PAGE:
My dear readers, I have a bit of a grammatical conundrum. A grammandrum, if you will.
We all know the difference between "between" and "among": use "between" when it's, well, a choice between two options, and "among" when you are talking about three or more. For instance:
I cannot choose between tiramisu and cheese cake. (This is a complete lie. I totally go for tiramisu every time.)
Among the deserts available at Fancy Restaurant, the best one is their tiramisu.
However, there's a bit of a caveat, as Grammar Girl taught me some time ago. When your choice is among three or more specific things, then the use of "between" is appropriate. For instance:
Mary is choosing among several top schools.
Mary is choosing between Harvard, Yale, and Princeton. (Note the use of "between" when the different options are specific.)
Now, why are we doing this little grammar exercise? Because I just received a proof for a paper of mine. This journal lets you see the copy-edited version as well as the proof. In the copy-edited version, I noticed that this sentence had been edited:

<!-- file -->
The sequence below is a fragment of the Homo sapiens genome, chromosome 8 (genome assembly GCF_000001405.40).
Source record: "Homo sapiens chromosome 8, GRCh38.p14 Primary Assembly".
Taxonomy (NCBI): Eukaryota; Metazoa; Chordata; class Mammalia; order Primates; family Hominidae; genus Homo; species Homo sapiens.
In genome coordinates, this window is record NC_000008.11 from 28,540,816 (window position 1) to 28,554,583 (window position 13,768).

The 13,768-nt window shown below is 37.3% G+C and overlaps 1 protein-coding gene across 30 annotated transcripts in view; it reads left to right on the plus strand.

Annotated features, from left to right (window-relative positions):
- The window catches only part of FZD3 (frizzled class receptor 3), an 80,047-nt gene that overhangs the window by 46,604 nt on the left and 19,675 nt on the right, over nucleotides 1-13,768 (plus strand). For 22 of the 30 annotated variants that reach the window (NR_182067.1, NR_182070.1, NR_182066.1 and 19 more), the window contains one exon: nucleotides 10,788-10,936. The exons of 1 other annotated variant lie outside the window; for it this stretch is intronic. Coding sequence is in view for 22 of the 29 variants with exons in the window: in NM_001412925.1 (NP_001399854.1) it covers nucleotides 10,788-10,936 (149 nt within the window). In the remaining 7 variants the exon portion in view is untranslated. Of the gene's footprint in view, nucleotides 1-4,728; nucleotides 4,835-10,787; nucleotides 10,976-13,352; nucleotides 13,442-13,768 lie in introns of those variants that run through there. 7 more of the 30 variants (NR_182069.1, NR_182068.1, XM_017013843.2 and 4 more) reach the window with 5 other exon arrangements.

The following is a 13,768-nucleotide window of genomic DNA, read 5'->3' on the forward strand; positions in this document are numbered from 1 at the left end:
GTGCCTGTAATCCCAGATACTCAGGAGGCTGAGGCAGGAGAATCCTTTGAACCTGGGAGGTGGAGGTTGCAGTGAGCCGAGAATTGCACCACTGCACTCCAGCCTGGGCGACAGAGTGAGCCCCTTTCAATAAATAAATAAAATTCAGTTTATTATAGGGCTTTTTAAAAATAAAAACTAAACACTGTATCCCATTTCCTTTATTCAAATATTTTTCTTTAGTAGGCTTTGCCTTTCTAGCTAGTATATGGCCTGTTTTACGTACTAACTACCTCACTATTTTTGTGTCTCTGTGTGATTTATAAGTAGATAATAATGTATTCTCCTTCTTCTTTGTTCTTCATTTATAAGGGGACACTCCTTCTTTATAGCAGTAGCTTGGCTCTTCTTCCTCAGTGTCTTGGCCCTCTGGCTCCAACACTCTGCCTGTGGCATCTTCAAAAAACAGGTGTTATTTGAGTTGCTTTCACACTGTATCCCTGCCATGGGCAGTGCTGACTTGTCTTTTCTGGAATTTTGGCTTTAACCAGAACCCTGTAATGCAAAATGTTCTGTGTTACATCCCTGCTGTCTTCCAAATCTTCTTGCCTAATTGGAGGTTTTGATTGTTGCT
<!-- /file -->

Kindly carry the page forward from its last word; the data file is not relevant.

"... there is a connection between Math Concept A, Math Concept B, and Math Concept C".
The concepts are very specific, therefore, according to Grammar Girl, "between" is appropriate. However, the copy editor changed it to "among".
Dear reader, do you think the copy editor was right? (Which would make Grammar Girl's advice wrong.) Clearly, we must have a poll:
If you think the copy editor was wrong, would you request that they change it back or would you just leave it alone because, really, who cares?
Cath brought up another interesting issue, so on to another poll: